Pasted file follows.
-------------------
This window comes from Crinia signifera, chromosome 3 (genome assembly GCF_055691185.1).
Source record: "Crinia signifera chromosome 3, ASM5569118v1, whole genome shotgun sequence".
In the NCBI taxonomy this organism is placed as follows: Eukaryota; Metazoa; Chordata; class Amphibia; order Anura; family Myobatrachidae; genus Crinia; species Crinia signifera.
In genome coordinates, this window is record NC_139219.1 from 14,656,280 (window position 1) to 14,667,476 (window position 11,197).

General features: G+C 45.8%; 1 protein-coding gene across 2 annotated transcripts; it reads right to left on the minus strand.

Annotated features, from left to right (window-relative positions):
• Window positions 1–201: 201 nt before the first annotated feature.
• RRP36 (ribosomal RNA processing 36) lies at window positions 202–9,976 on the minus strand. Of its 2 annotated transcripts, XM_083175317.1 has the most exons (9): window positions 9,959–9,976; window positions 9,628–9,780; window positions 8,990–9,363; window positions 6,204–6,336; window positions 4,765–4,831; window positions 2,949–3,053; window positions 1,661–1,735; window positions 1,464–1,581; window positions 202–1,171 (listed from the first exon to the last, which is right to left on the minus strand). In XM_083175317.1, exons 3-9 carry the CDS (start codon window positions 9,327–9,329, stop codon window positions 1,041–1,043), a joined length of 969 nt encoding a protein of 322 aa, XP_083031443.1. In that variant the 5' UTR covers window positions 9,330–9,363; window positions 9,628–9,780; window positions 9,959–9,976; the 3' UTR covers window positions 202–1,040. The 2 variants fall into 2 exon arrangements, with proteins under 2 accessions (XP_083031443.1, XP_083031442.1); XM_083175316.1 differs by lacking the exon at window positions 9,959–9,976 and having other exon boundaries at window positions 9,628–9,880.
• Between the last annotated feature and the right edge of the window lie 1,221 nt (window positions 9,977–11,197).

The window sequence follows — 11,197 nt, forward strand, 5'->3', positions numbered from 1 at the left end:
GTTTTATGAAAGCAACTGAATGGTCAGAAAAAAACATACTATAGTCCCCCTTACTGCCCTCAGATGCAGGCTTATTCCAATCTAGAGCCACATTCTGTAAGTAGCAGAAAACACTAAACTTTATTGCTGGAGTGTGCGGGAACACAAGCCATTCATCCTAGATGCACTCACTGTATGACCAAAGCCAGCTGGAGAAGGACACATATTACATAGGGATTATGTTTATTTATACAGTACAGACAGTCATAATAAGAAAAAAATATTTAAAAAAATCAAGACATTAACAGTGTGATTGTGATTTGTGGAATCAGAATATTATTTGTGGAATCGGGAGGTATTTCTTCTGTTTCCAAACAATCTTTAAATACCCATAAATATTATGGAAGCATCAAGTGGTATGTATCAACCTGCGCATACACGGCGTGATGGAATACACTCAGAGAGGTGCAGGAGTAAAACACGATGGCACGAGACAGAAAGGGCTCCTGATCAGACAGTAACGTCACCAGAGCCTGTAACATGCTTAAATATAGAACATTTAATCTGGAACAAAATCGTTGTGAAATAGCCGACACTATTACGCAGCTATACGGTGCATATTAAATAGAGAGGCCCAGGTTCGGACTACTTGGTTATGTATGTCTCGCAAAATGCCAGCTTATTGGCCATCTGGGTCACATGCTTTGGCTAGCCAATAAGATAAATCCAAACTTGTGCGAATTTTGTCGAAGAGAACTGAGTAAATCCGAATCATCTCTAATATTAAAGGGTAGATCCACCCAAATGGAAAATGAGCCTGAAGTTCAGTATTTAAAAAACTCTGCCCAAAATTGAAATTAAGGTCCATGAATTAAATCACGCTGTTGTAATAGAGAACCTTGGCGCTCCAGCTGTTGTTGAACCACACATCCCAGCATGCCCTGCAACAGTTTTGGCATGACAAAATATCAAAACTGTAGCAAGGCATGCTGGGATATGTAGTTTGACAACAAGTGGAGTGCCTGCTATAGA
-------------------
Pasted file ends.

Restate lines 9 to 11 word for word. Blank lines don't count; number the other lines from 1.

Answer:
• Between the last annotated feature and the right edge of the window lie 1,221 nt (window positions 9,977–11,197).

The window sequence follows — 11,197 nt, forward strand, 5'->3', positions numbered from 1 at the left end:
GTTTTATGAAAGCAACTGAATGGTCAGAAAAAAACATACTATAGTCCCCCTTACTGCCCTCAGATGCAGGCTTATTCCAATCTAGAGCCACATTCTGTAAGTAGCAGAAAACACTAAACTTTATTGCTGGAGTGTGCGGGAACACAAGCCATTCATCCTAGATGCACTCACTGTATGACCAAAGCCAGCTGGAGAAGGACACATATTACATAGGGATTATGTTTATTTATACAGTACAGACAGTCATAATAAGAAAAAAATATTTAAAAAAATCAAGACATTAACAGTGTGATTGTGATTTGTGGAATCAGAATATTATTTGTGGAATCGGGAGGTATTTCTTCTGTTTCCAAACAATCTTTAAATACCCATAAATATTATGGAAGCATCAAGTGGTATGTATCAACCTGCGCATACACGGCGTGATGGAATACACTCAGAGAGGTGCAGGAGTAAAACACGATGGCACGAGACAGAAAGGGCTCCTGATCAGACAGTAACGTCACCAGAGCCTGTAACATGCTTAAATATAGAACATTTAATCTGGAACAAAATCGTTGTGAAATAGCCGACACTATTACGCAGCTATACGGTGCATATTAAATAGAGAGGCCCAGGTTCGGACTACTTGGTTATGTATGTCTCGCAAAATGCCAGCTTATTGGCCATCTGGGTCACATGCTTTGGCTAGCCAATAAGATAAATCCAAACTTGTGCGAATTTTGTCGAAGAGAACTGAGTAAATCCGAATCATCTCTAATATTAAAGGGTAGATCCACCCAAATGGAAAATGAGCCTGAAGTTCAGTATTTAAAAAACTCTGCCCAAAATTGAAATTAAGGTCCATGAATTAAATCACGCTGTTGTAATAGAGAACCTTGGCGCTCCAGCTGTTGTTGAACCACACATCCCAGCATGCCCTGCAACAGTTTTGGCATGACAAAATATCAAAACTGTAGCAAGGCATGCTGGGATATGTAGTTTGACAACAAGTGGAGTGCCTGCTATAGA